Shall I Compare Thee by William Shakespeare
"Shall I Compare Thee" is a poem written by William Shakespeare. This poem, actually called "Sonnet 18" is perhaps Shakespeare's most quoted sonnet. The poem simply speaks of how beautiful his love is. He is saying his lover is "more lovely and more temperate" than summer and that his lover's beauty won't fade because "When in eternal lines to time thou growest".
"Sonnet 18" is a Shakespearean Sonnet. This means that it is composed of fourteen lines written in iambic-pentameter and it has the rhyme scheme of ABABCDCDEFEFGG.
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Sonnet 18 Shall I compare thee to a Summer's day? Thou are more lovely and more temperate: Rough winds do shake the darling buds of May, And Summer's lease hath all too short a date: Sometime too hot the eye of heaven shines, And often is his gold complexion dimm'd; And every fair from fair sometime declines, By chance or nature's changing course untrimm'd: But thy eternal Summer shall not fade Nor lose possession of that fair thou ow'st; Nor shall Death brag thou wander'st in his shade, When in eternal lines to time thou grow'st: So long as men can breathe, or eyes can see, So long lives this, and this gives life to thee.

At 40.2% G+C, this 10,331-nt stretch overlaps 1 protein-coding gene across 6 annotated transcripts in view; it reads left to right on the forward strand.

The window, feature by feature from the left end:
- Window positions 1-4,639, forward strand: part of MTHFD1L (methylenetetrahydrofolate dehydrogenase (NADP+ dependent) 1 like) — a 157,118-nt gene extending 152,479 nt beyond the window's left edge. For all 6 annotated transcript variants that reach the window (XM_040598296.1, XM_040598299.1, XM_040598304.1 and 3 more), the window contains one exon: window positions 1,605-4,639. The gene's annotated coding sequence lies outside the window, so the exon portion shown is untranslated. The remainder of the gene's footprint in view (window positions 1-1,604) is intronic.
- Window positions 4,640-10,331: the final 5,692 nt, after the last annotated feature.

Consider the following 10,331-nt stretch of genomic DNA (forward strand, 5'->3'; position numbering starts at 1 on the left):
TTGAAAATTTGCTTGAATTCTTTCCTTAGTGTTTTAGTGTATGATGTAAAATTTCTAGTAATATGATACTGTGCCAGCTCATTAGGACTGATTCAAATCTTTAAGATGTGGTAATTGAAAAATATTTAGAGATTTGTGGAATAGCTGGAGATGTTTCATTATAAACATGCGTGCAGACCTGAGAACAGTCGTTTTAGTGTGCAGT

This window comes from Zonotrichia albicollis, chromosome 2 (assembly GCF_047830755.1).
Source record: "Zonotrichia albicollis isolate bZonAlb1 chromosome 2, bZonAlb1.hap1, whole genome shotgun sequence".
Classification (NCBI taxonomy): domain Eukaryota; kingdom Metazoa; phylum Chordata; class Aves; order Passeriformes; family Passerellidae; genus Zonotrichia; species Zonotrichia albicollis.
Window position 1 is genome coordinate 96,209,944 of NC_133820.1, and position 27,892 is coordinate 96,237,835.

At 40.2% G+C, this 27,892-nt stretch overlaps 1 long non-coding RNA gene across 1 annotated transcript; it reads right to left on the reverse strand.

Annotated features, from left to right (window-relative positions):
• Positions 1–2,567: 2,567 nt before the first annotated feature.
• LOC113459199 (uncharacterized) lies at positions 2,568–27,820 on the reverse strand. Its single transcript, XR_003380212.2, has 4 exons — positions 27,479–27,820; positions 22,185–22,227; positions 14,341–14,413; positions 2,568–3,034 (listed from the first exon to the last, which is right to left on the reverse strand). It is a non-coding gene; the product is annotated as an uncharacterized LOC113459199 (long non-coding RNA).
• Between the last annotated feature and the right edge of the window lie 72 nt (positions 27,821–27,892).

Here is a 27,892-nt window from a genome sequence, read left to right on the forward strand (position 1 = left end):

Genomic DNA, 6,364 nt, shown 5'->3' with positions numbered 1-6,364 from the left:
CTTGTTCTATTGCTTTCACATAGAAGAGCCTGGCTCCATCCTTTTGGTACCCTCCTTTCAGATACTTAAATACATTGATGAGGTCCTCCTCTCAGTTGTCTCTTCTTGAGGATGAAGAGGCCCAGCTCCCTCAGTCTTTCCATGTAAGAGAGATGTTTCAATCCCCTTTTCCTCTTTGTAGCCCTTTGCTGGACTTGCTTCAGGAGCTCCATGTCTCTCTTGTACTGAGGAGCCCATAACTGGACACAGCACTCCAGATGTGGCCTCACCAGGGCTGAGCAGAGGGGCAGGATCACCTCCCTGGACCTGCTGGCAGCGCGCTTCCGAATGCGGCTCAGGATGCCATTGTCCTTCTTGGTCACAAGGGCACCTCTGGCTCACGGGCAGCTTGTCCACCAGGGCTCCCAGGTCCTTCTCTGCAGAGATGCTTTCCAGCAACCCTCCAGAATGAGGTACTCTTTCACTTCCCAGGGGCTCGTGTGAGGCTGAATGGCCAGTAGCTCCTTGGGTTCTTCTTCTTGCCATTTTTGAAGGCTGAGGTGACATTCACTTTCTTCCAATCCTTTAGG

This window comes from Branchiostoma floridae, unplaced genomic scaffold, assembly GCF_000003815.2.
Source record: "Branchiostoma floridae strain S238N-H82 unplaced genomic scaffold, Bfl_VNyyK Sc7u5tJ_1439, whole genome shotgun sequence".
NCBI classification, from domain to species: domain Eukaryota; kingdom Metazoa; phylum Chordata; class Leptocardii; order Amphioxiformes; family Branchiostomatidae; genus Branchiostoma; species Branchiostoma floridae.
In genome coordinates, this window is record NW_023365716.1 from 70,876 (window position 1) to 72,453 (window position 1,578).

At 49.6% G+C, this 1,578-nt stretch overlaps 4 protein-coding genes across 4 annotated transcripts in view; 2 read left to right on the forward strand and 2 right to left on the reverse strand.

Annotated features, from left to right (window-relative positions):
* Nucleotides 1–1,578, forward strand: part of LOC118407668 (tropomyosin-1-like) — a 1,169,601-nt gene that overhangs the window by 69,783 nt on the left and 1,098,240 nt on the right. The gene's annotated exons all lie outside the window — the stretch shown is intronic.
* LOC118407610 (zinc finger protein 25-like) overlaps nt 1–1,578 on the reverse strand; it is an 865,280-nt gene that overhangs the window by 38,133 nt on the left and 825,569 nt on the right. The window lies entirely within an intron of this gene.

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Renaissance, 16th Century
Sonnet, Beauty, Love, Relationship, Summer, Time